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Predictive Multiplicity in Probabilistic Classification
Jamelle Watson-Daniels · David Parkes · Berk Ustun

There may exist multiple models that perform almost equally well for any given prediction task. We examine how predictions change across these competing models. In particular, we study predictive multiplicity -- in probabilistic classification. We formally define measures for our setting and develop optimization-based methods to compute these measures for convex problems. We apply our methodology to gain insight into why predictive multiplicity arises. We demonstrate the incidence and prevalence of predictive multiplicity in real-world risk assessment tasks. Our results emphasize the need to report multiplicity more widely.

Author Information

Jamelle Watson-Daniels (Harvard University)
David Parkes (Harvard University)

David C. Parkes is Gordon McKay Professor of Computer Science in the School of Engineering and Applied Sciences at Harvard University. He was the recipient of the NSF Career Award, the Alfred P. Sloan Fellowship, the Thouron Scholarship and the Harvard University Roslyn Abramson Award for Teaching. Parkes received his Ph.D. degree in Computer and Information Science from the University of Pennsylvania in 2001, and an M.Eng. (First class) in Engineering and Computing Science from Oxford University in 1995. At Harvard, Parkes leads the EconCS group and teaches classes in artificial intelligence, optimization, and topics at the intersection between computer science and economics. Parkes has served as Program Chair of ACM EC’07 and AAMAS’08 and General Chair of ACM EC’10, served on the editorial board of Journal of Artificial Intelligence Research, and currently serves as Editor of Games and Economic Behavior and on the boards of Journal of Autonomous Agents and Multi-agent Systems and INFORMS Journal of Computing. His research interests include computational mechanism design, electronic commerce, stochastic optimization, preference elicitation, market design, bounded rationality, computational social choice, networks and incentives, multi-agent systems, crowd-sourcing and social computing.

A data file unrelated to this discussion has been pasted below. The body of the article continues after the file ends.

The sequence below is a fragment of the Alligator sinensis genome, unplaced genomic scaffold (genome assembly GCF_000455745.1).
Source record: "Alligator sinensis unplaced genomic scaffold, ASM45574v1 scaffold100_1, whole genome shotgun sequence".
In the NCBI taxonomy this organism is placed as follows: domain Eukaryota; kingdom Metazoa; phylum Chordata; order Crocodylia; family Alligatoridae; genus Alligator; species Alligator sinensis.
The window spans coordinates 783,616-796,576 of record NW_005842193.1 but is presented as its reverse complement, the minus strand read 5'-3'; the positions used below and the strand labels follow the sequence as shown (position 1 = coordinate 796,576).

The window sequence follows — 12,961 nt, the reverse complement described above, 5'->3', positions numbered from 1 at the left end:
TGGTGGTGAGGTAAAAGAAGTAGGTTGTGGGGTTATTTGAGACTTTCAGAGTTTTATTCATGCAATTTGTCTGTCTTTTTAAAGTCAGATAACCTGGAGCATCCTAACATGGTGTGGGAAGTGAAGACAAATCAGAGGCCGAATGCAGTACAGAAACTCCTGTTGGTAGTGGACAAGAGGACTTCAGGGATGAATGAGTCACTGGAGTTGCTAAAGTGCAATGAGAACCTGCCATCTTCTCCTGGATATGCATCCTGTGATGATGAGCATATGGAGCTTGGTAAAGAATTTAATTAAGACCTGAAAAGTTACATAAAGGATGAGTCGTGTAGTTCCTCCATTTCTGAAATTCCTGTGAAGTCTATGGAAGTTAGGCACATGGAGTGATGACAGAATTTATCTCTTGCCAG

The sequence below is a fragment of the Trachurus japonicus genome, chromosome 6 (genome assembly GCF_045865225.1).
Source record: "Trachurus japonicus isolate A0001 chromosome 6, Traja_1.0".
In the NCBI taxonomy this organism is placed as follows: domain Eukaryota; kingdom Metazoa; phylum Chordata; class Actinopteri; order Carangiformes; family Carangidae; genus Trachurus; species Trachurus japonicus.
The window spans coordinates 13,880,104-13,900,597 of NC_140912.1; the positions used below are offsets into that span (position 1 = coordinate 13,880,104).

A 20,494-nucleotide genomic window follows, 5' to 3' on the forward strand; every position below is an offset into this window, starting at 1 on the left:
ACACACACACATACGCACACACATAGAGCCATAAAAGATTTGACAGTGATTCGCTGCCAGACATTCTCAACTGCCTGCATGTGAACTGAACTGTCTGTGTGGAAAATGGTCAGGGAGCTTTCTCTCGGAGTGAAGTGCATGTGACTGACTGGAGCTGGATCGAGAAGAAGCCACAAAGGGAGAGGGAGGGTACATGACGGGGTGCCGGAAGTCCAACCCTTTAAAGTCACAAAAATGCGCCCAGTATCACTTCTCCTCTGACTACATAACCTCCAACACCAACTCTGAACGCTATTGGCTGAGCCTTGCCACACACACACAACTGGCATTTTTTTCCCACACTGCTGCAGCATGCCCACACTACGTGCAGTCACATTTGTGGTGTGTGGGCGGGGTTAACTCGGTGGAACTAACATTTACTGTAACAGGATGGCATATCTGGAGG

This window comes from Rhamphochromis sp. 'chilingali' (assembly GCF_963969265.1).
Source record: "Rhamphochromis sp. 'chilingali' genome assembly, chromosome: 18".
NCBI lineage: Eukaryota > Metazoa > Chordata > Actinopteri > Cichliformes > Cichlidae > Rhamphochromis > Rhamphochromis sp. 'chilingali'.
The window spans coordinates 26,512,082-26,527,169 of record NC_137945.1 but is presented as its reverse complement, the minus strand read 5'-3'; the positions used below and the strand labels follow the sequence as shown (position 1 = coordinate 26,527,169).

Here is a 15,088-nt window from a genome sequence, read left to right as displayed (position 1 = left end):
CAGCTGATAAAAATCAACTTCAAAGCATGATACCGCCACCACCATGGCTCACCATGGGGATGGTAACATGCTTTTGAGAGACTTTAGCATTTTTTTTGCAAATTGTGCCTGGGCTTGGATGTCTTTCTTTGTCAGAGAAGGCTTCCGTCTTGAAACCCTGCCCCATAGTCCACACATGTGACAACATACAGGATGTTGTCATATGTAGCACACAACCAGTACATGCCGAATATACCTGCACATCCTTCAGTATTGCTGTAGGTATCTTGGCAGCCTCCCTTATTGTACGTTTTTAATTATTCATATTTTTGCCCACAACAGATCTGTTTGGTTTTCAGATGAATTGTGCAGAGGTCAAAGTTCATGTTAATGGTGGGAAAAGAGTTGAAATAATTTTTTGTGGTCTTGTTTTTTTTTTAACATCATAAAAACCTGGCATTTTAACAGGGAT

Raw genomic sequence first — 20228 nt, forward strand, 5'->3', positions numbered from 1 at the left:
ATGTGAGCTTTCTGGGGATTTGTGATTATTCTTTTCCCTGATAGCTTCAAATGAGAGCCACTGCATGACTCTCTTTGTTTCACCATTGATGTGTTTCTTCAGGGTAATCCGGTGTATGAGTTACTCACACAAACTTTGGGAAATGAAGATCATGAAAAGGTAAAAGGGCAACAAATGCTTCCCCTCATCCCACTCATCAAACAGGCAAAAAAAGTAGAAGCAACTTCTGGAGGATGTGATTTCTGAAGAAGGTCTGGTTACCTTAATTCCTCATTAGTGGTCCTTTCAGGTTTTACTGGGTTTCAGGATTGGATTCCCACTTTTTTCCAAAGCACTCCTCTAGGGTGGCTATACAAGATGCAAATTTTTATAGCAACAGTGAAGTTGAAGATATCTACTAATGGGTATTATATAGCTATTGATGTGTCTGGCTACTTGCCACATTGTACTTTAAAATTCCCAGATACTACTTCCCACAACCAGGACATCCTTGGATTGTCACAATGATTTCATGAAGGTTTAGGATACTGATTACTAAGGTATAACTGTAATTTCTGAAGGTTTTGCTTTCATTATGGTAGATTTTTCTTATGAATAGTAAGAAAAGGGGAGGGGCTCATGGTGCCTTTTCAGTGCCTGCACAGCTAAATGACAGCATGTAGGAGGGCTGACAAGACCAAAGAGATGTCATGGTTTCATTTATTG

Berk Ustun (UC San Diego)

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